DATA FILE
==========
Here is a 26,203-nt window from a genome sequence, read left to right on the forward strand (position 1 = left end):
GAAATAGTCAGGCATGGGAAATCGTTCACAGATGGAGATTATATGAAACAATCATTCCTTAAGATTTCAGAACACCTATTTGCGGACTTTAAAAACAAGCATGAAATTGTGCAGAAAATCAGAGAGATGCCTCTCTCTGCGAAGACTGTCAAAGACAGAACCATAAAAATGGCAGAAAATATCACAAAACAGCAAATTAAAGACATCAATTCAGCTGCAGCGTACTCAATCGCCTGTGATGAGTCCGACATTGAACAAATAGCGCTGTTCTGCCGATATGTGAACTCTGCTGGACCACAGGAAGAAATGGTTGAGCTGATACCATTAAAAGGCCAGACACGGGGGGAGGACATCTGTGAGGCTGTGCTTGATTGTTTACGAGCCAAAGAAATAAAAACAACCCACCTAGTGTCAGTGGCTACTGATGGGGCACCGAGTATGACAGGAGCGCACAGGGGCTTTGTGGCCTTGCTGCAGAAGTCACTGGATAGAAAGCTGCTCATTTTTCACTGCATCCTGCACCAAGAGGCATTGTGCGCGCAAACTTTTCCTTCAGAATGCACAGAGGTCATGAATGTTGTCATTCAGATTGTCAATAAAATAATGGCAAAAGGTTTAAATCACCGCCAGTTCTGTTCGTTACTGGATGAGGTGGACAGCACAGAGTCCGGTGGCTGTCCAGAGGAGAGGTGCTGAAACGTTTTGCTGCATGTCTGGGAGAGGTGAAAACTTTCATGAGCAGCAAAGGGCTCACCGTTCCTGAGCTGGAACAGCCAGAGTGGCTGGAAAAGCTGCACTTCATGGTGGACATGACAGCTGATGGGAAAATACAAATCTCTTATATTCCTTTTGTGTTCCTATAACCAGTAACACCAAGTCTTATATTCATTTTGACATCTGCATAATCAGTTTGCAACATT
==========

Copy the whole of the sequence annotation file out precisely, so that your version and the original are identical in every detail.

Here is a 26,203-nt window from a genome sequence, read left to right on the forward strand (position 1 = left end):
GAAATAGTCAGGCATGGGAAATCGTTCACAGATGGAGATTATATGAAACAATCATTCCTTAAGATTTCAGAACACCTATTTGCGGACTTTAAAAACAAGCATGAAATTGTGCAGAAAATCAGAGAGATGCCTCTCTCTGCGAAGACTGTCAAAGACAGAACCATAAAAATGGCAGAAAATATCACAAAACAGCAAATTAAAGACATCAATTCAGCTGCAGCGTACTCAATCGCCTGTGATGAGTCCGACATTGAACAAATAGCGCTGTTCTGCCGATATGTGAACTCTGCTGGACCACAGGAAGAAATGGTTGAGCTGATACCATTAAAAGGCCAGACACGGGGGGAGGACATCTGTGAGGCTGTGCTTGATTGTTTACGAGCCAAAGAAATAAAAACAACCCACCTAGTGTCAGTGGCTACTGATGGGGCACCGAGTATGACAGGAGCGCACAGGGGCTTTGTGGCCTTGCTGCAGAAGTCACTGGATAGAAAGCTGCTCATTTTTCACTGCATCCTGCACCAAGAGGCATTGTGCGCGCAAACTTTTCCTTCAGAATGCACAGAGGTCATGAATGTTGTCATTCAGATTGTCAATAAAATAATGGCAAAAGGTTTAAATCACCGCCAGTTCTGTTCGTTACTGGATGAGGTGGACAGCACAGAGTCCGGTGGCTGTCCAGAGGAGAGGTGCTGAAACGTTTTGCTGCATGTCTGGGAGAGGTGAAAACTTTCATGAGCAGCAAAGGGCTCACCGTTCCTGAGCTGGAACAGCCAGAGTGGCTGGAAAAGCTGCACTTCATGGTGGACATGACAGCTGATGGGAAAATACAAATCTCTTATATTCCTTTTGTGTTCCTATAACCAGTAACACCAAGTCTTATATTCATTTTGACATCTGCATAATCAGTTTGCAACATT